Condos in Miami.

The Florida Bar has certified 129 attorneys—nearly half of them based in South Florida—for their expertise in condominium and planned development law, as part of a new program that reflects the growth of planned community living in the state.

The 129 attorneys are the first to obtain this certification.

“There are so many condominiums and master planned communities in Florida … that we thought these communities have very specialized issues and needs, and the people who practice in that area should have the expertise,” said Margaret “Peggy” Rolando, a partner at Shutts & Bowen in Miami. She chairs the Condominium and Planned Development Law Committee at The Florida Bar.

While attorneys don’t need the certification to practice, it tells clients that these attorneys have the experience and expertise in this legal realm and have been peer reviewed for their qualifications, Rolando said.

The certification is for attorneys who have worked on any side of condominium and planned development law, whether representing developers in drafting documents or representing associations, but they have to show their experience.

“I think it’s a very good way of sending a signal to the consumer that the person who has this certification has the experience and expertise,” Rolando said.

To obtain the certification, attorneys must have practiced at least five years in this field, with 40 percent of that practice in three of the five years within this area, Rolando said.

In addition, attorneys have to complete 50 hours of continuing education classes in this field in the past three years. The attorneys can select where they take the courses, but the provider must be approved by the condominium and planned development committee.

The attorneys also have to pass a six-hour exam, but attorneys who have been practicing in this area of law for 20 years are exempt.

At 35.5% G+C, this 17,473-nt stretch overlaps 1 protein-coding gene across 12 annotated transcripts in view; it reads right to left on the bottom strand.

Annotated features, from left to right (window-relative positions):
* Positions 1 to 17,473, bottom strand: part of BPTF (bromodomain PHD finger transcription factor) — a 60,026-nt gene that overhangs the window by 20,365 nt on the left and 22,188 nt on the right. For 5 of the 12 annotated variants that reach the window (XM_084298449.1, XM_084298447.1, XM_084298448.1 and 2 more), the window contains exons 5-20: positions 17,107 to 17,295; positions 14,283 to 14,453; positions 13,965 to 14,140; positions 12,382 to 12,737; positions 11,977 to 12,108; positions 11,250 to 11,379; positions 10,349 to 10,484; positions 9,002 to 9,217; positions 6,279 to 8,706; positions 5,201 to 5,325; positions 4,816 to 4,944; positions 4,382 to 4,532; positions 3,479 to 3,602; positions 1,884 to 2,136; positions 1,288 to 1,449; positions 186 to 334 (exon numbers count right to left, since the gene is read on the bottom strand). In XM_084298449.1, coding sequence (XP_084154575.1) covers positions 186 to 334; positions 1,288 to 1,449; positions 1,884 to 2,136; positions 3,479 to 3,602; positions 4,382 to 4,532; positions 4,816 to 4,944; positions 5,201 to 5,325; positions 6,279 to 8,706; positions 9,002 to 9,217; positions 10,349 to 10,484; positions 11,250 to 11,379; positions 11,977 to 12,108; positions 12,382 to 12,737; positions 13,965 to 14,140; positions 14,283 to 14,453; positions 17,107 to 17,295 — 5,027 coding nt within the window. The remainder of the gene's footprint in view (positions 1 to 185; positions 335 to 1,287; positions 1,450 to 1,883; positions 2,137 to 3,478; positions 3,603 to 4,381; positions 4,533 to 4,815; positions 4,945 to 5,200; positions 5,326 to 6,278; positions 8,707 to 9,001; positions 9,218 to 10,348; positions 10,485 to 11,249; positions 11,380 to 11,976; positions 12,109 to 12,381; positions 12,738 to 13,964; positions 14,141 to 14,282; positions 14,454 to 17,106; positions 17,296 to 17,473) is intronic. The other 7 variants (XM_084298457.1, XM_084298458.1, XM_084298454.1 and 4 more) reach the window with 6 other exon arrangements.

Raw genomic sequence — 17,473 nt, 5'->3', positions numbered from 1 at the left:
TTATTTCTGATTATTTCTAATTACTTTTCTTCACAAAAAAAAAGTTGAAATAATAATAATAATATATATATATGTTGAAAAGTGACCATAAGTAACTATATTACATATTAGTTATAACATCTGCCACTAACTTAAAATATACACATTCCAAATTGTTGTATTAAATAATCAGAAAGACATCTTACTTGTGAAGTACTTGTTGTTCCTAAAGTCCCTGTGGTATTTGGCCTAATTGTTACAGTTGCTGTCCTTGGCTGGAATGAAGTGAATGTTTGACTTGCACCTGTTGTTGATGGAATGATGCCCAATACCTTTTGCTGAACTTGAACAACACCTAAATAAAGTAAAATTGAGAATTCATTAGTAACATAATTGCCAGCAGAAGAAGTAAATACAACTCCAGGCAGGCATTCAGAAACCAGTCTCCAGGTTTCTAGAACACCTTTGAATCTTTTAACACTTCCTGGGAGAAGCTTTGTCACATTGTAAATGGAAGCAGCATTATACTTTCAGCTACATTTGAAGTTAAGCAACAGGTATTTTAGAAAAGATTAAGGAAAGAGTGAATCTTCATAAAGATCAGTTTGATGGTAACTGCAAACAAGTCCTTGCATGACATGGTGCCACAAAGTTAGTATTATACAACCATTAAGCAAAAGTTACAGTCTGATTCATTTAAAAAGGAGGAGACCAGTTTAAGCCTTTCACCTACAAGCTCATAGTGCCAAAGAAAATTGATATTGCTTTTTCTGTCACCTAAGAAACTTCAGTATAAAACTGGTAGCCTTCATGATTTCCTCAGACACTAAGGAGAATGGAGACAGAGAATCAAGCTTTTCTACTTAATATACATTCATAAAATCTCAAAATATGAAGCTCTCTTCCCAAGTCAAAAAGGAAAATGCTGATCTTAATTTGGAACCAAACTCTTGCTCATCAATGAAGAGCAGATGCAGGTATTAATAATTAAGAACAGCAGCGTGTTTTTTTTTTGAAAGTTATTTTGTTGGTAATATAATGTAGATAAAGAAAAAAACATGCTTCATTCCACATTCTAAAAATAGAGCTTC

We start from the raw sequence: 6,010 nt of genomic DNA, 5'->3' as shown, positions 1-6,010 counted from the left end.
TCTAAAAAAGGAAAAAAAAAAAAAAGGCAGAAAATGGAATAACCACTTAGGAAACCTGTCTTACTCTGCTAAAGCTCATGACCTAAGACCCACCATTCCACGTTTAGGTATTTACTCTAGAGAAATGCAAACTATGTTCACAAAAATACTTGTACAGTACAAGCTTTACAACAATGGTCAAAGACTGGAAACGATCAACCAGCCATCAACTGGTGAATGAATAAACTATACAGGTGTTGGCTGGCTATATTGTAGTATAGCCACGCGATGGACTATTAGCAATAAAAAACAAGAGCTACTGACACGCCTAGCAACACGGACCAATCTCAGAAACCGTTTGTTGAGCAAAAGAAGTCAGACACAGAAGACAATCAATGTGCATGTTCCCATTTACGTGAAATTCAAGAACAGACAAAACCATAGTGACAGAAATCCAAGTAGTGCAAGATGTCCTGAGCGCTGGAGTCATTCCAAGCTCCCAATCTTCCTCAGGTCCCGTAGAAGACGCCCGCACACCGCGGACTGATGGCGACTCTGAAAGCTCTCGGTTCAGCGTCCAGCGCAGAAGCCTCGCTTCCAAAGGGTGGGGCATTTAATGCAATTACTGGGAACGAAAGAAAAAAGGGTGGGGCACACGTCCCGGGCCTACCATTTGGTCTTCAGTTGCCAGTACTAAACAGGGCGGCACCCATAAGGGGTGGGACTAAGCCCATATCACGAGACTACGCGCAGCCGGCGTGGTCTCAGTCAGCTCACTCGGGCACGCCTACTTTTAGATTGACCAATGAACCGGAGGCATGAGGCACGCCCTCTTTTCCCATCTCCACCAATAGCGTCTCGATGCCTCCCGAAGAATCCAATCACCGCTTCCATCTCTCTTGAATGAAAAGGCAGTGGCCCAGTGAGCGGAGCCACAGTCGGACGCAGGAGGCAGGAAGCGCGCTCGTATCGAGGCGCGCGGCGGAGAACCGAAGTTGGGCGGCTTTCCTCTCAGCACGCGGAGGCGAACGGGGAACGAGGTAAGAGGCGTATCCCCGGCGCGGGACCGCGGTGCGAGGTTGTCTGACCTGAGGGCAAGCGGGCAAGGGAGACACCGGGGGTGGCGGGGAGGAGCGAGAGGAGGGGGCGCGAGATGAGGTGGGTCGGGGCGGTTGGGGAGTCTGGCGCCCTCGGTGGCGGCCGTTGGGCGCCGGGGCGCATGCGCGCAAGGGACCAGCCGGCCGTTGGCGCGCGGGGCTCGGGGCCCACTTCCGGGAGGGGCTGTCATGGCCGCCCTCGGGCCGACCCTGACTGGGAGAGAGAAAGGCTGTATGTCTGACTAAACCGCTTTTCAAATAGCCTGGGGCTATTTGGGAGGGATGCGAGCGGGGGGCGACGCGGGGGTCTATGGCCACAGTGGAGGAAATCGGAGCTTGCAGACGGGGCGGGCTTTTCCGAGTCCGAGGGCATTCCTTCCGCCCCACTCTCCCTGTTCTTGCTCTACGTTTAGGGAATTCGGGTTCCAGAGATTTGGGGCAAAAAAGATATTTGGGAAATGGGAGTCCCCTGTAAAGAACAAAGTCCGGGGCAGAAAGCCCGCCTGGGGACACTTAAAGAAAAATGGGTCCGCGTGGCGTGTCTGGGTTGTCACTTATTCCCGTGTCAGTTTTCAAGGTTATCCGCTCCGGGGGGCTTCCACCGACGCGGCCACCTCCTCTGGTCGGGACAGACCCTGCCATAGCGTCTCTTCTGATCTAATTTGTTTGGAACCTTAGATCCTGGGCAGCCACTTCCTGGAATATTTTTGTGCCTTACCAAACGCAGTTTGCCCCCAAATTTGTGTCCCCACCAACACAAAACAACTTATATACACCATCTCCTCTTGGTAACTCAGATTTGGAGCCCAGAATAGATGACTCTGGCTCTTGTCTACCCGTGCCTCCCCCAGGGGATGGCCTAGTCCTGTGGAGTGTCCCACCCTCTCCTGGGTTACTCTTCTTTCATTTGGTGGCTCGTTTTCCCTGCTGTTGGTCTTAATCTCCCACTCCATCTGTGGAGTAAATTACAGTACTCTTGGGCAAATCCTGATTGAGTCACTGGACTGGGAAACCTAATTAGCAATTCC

Such was the case with Eisinger, Brown, Lewis, Frankel & Chaiet founding member Dennis Eisinger and shareholder Jed Frankel in Hollywood, who were two of the 20 Broward County-based attorneys to get the certification.

The certification is a good way to help clients pick an attorney to represent them in condominium and planned development law disputes, Frankel said.

The program also shows how the residential landscape in Florida has evolved as condominiums and planned development communities become more common.

“It’s staggering what a large percentage of our population lives not only in condominiums but also in homeowners associations and co-ops. You look at the skyline and see all these buildings, and it’s really important that when people have issues in this area that they go to somebody who has this particular knowledge,” Frankel said. “This is one of those areas that you can’t pick up a book and become an expert because there’s so many different complications.”

The Condominium and Planned Development Law Committee, whose nine members are also practitioners in this legal realm, wrote and graded the exams, reviewed applicants’ peer reviews and oversee other certification duties.

Out of the 129 certified attorneys, 17 are based in Miami-Dade County and 21 in Palm Beach, according to The Florida Bar’s website.

For a full list of all certified attorneys, visit https://www.floridabar.org/about/cert/cert-cp-mbrs/.

The applications for certification next year opened June 1 and must be postmarked Aug. 31. To apply and for more information, visit https://www.floridabar.org/about/cert/cert-cp/.